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why here is needed self? (otherwise it crashes)

[flipsidenavigationbar pushnavigationietm........]; 

why here self is not needed?

note that flipsidenavigationbar is an iVar declared as property and synthesized.

thank you


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btw it's customary to use CamelCase in obj-c object names. flipsideNavigationBar –  kubi Feb 26 '10 at 14:12

3 Answers 3

up vote 2 down vote accepted

is flipsidenavigationbar declared as a "retain" property type? My guess as to what's happening is this.

The dot-syntax method as you've written it is equivalent to

[self setFlipsidenavigationbar:aNavigationBar];

and this method call is probably retaining the aNavigationBar object when you set it. When you call

flipsidenavigationbar = aNavigationBar;

you are not retaining it, it's likely being released before you want it to be and causing your crash.

You can read more about dot syntax in Obj-C, it'll probably help you with problems like this in the future.

The other two posters said it better, but it's very important to remember that these two lines:

self.myViewA = myViewB;
myViewA = myViewB;

Have the potential to be completely unrelated. Dot syntax is only shorthand for a method call, and you have the potential to make that method call do anything you want. It's important that, instead of having a rule for dealing with properties like you mention in your comment

i understand that when one needs to set/initialize a property you need to put there 'self'. but, when you 'tell' it to do something (in this case to push) you don't need self.

you should understand exactly what is going on, so you know what the effects of your dot-syntax usage are. It's confusing, I know, but it's really not hard and everyone picks it up pretty quickly. Good luck!

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aNavigationBar is released after I put it in setFlipSideNavigationBar; setFlip... is a retained property. after all the answers i understand that when one needs to set/initialize a property you need to put there 'self'. but, when you 'tell' it to do something (in this case to push) you don't need self. –  Alex Tau Feb 28 '10 at 14:27
I edited my answer as a respons to this comment. –  kubi Mar 1 '10 at 12:58

What you need to remember is that the dot is not just a syntax for accessing the iVar but a shorthand for invoking a method for setting (or getting) the ivar.

This means the self.foo is not the same as just foo (assuming foo is an ivar declared as a property). self.foo=value; is equivalent to [self setFoo:value]; or value=self.foo is equivalent to value=[self foo]; When you just write foo then you're accessing foo directly without any method invocation.

The distinction is important because the setter and getter method usually don't just assign or get the value but rather retain the value.

So, in your case when you write:


You're actually invoking the setter method for this ivar so this line is equivalent to:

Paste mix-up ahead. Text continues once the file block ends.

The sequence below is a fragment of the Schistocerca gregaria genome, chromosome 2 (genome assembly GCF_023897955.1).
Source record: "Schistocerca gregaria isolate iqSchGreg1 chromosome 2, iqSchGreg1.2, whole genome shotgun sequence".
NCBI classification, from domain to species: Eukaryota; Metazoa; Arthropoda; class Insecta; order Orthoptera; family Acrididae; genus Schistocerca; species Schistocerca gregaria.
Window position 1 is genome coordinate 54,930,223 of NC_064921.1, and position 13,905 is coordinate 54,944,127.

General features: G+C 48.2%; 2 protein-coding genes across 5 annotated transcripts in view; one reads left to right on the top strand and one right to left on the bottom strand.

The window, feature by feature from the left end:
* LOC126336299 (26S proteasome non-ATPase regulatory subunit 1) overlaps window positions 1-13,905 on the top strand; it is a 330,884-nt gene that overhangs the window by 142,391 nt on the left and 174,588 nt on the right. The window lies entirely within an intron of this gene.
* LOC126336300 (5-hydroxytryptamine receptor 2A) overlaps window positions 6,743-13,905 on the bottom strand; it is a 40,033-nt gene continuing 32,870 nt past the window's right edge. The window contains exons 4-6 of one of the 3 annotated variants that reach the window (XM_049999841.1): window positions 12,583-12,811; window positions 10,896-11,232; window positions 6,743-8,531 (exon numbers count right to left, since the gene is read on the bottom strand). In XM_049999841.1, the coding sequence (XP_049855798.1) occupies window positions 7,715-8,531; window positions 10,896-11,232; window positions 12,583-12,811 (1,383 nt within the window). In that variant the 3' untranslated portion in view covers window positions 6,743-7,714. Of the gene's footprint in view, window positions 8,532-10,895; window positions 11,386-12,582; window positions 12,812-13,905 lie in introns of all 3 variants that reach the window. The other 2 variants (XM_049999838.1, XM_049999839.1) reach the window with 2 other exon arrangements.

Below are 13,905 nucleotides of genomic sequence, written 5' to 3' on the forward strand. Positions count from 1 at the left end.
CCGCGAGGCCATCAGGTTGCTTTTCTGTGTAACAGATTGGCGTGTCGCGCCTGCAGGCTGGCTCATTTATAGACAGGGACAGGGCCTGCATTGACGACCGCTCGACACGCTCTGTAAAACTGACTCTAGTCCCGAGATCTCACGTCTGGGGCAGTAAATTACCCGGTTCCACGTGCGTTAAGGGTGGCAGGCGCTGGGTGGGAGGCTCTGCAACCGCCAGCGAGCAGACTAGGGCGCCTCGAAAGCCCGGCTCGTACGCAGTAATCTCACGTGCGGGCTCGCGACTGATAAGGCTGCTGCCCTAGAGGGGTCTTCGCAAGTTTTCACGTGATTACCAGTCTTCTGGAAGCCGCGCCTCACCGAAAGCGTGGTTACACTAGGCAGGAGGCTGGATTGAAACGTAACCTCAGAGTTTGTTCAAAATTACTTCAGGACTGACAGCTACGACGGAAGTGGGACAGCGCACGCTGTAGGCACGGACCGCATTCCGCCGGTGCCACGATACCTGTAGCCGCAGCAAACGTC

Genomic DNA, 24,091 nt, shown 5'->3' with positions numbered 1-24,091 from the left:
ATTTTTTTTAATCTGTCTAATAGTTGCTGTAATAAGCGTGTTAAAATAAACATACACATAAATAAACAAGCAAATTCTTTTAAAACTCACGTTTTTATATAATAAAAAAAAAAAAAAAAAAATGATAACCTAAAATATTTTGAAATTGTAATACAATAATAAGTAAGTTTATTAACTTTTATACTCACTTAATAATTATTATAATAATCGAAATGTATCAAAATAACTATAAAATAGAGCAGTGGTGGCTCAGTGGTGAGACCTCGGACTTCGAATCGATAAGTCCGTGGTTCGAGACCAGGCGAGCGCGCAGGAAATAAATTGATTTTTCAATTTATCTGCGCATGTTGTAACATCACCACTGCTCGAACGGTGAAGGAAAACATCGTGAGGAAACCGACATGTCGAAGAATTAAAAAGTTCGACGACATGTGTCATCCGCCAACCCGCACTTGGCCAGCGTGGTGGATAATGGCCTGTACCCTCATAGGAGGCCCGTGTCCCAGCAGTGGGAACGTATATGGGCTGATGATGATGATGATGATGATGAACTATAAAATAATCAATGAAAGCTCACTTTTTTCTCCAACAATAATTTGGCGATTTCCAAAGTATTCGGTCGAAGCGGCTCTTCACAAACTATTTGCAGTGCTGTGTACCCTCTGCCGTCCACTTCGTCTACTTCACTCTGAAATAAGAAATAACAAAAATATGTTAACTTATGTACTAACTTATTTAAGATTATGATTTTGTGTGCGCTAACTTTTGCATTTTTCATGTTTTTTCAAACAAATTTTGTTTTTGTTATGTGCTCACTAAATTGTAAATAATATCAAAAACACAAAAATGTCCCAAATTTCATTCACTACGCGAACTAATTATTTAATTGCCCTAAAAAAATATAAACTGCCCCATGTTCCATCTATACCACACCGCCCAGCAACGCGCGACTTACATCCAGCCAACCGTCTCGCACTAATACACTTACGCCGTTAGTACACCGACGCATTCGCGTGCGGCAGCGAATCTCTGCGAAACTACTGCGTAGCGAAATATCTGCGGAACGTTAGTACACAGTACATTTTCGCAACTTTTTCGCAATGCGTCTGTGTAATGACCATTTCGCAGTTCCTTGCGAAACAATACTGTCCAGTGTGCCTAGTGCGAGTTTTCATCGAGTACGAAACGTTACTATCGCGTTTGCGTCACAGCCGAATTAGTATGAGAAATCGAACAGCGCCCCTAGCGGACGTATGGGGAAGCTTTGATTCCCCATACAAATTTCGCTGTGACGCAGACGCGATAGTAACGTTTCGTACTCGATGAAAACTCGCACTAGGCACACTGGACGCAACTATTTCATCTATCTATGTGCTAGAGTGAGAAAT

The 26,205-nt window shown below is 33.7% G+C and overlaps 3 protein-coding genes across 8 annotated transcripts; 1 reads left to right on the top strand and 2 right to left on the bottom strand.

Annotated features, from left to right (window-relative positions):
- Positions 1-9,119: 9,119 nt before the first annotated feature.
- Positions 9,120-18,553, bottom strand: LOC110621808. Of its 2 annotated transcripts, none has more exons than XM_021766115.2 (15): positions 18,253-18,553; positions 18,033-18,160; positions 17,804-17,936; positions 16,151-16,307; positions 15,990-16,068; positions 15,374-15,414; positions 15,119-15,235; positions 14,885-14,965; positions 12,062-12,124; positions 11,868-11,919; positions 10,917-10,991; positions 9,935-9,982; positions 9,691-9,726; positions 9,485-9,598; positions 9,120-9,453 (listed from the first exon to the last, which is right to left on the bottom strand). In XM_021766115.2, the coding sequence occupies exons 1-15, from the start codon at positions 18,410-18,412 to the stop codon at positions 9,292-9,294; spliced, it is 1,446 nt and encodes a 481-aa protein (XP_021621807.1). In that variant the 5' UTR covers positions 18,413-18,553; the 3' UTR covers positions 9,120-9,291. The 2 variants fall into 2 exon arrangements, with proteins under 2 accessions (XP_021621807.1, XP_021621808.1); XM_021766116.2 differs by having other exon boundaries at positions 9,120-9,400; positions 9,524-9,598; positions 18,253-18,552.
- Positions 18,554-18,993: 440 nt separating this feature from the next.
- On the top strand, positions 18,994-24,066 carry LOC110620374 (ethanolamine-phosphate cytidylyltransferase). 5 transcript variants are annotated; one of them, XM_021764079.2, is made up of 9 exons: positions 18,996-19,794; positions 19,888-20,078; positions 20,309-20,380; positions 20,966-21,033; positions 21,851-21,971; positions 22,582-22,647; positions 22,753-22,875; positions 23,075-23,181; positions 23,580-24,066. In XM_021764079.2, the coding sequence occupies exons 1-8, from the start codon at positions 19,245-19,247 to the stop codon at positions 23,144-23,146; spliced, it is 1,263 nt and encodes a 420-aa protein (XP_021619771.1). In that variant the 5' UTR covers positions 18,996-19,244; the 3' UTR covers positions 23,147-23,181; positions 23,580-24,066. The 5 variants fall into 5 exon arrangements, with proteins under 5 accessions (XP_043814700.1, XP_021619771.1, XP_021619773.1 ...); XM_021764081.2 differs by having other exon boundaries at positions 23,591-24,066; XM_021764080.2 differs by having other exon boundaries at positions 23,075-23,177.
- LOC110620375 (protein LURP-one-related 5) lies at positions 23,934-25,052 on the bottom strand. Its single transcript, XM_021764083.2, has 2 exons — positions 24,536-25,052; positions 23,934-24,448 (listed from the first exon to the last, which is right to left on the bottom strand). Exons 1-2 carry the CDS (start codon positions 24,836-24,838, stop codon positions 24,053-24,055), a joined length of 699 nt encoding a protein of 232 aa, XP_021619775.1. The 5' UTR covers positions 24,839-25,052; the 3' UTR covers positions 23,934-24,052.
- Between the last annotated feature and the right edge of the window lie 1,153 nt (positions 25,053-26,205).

[self setFlipSideNavigationBar:aNavigationBar];

Assuming that the property is defined as copy or retained then calling the setter will retain aNavigationBar. On the other hand, if you write:


Then you're just setting the value of self.flipsidenavigationbar directly and aNavigationBar is not retained which can cause the application to crash when you access aNavigationBar later

Regarding the other question:

[flipsidenavigationbar foo];

Is just a method invocation, you don't have to use the dot (although you may want to sometimes) because you can refer to ivars directly in instance methods.

(BTW: why not use camel case? this really hurts the eyes)

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Because of the madness that is dot-notation. I actually recommend that new ObjC developers avoid it entirely because of exactly the above confusion.

flipsidenavigationbar is a pointer. It's just a pointer. If you say flipsidenavigationbar = aNavigationBar, you replace one pointer with another pointer. If you were retaining a previous pointer, you don't release it. You don't start retaining aNavigationBar. This is C. There is no magic here.

self.flipsidenavigationbar is not a simple pointer (despite looking exactly like a struct). It is a method call. As an rvalue, it's [self flipsidenavigationbar]. As an lvalue, it's [self setFlipsidenavigationbar:]. These call code. In most cases, the setFlipsidenavigationbar: method includes a release of the old value and a retain of the new value.

There are several things you should do to avoid confusion:

  • Always, always use accessors to access your ivars. Never access them directly.
  • To help achieve this, never define your ivars as having the exact same name as your accessor. So you would have an ivar called _flipSideNavigationBar that maps to flipSideNavigationBar. The syntax for this is @synthesize foo = _foo.
  • Avoid dot-notation for as long as you can stand to do so. Those of us who have been programming in ObjC since before dot-notation seldom have serious trouble with it because we intuitively know what it's doing, and it is a bit easier to type. But it is extremely confusing to new developers, and I typically recommend avoiding it. Learn to say [self foo] and [self setFoo:]. The code will make a lot more sense.
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"never define your ivars as having the exact same name as your accessor" That's great advice, it definitely should be in the first chapter of any new Cocoa books. –  kubi Feb 26 '10 at 14:45

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